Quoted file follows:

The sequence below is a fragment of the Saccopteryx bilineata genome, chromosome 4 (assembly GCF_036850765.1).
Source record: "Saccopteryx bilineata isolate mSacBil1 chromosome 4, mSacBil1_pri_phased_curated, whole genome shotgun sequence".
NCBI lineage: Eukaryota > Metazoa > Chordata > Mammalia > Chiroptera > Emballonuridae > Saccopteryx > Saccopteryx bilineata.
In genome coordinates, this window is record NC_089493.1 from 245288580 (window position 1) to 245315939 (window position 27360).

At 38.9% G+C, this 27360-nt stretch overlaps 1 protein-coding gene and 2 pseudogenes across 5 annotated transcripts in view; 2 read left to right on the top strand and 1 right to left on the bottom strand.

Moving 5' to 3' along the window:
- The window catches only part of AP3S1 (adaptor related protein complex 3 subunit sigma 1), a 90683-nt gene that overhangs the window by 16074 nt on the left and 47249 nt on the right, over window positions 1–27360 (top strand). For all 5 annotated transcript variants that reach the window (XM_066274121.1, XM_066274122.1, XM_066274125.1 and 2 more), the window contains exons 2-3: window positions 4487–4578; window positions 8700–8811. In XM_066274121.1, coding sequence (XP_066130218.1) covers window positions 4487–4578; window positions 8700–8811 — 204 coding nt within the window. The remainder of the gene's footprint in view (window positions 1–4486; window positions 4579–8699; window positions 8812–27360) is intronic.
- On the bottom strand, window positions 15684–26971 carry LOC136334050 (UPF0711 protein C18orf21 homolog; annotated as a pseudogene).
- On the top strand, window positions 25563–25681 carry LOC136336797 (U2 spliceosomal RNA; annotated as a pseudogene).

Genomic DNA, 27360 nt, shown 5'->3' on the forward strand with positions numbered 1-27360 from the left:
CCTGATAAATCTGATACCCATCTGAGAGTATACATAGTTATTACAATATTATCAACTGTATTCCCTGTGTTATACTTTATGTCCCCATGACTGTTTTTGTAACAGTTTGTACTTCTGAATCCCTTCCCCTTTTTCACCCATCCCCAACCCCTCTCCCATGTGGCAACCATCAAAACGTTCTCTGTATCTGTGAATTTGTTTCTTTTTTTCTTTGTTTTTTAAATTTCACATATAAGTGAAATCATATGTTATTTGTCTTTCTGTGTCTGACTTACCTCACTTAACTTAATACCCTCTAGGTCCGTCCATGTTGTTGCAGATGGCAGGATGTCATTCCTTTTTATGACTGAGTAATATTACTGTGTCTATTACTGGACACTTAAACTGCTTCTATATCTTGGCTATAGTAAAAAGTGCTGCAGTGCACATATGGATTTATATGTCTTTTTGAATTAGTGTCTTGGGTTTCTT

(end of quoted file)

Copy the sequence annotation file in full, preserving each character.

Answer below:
The sequence below is a fragment of the Saccopteryx bilineata genome, chromosome 4 (assembly GCF_036850765.1).
Source record: "Saccopteryx bilineata isolate mSacBil1 chromosome 4, mSacBil1_pri_phased_curated, whole genome shotgun sequence".
NCBI lineage: Eukaryota > Metazoa > Chordata > Mammalia > Chiroptera > Emballonuridae > Saccopteryx > Saccopteryx bilineata.
In genome coordinates, this window is record NC_089493.1 from 245288580 (window position 1) to 245315939 (window position 27360).

At 38.9% G+C, this 27360-nt stretch overlaps 1 protein-coding gene and 2 pseudogenes across 5 annotated transcripts in view; 2 read left to right on the top strand and 1 right to left on the bottom strand.

Moving 5' to 3' along the window:
- The window catches only part of AP3S1 (adaptor related protein complex 3 subunit sigma 1), a 90683-nt gene that overhangs the window by 16074 nt on the left and 47249 nt on the right, over window positions 1–27360 (top strand). For all 5 annotated transcript variants that reach the window (XM_066274121.1, XM_066274122.1, XM_066274125.1 and 2 more), the window contains exons 2-3: window positions 4487–4578; window positions 8700–8811. In XM_066274121.1, coding sequence (XP_066130218.1) covers window positions 4487–4578; window positions 8700–8811 — 204 coding nt within the window. The remainder of the gene's footprint in view (window positions 1–4486; window positions 4579–8699; window positions 8812–27360) is intronic.
- On the bottom strand, window positions 15684–26971 carry LOC136334050 (UPF0711 protein C18orf21 homolog; annotated as a pseudogene).
- On the top strand, window positions 25563–25681 carry LOC136336797 (U2 spliceosomal RNA; annotated as a pseudogene).

Genomic DNA, 27360 nt, shown 5'->3' on the forward strand with positions numbered 1-27360 from the left:
CCTGATAAATCTGATACCCATCTGAGAGTATACATAGTTATTACAATATTATCAACTGTATTCCCTGTGTTATACTTTATGTCCCCATGACTGTTTTTGTAACAGTTTGTACTTCTGAATCCCTTCCCCTTTTTCACCCATCCCCAACCCCTCTCCCATGTGGCAACCATCAAAACGTTCTCTGTATCTGTGAATTTGTTTCTTTTTTTCTTTGTTTTTTAAATTTCACATATAAGTGAAATCATATGTTATTTGTCTTTCTGTGTCTGACTTACCTCACTTAACTTAATACCCTCTAGGTCCGTCCATGTTGTTGCAGATGGCAGGATGTCATTCCTTTTTATGACTGAGTAATATTACTGTGTCTATTACTGGACACTTAAACTGCTTCTATATCTTGGCTATAGTAAAAAGTGCTGCAGTGCACATATGGATTTATATGTCTTTTTGAATTAGTGTCTTGGGTTTCTT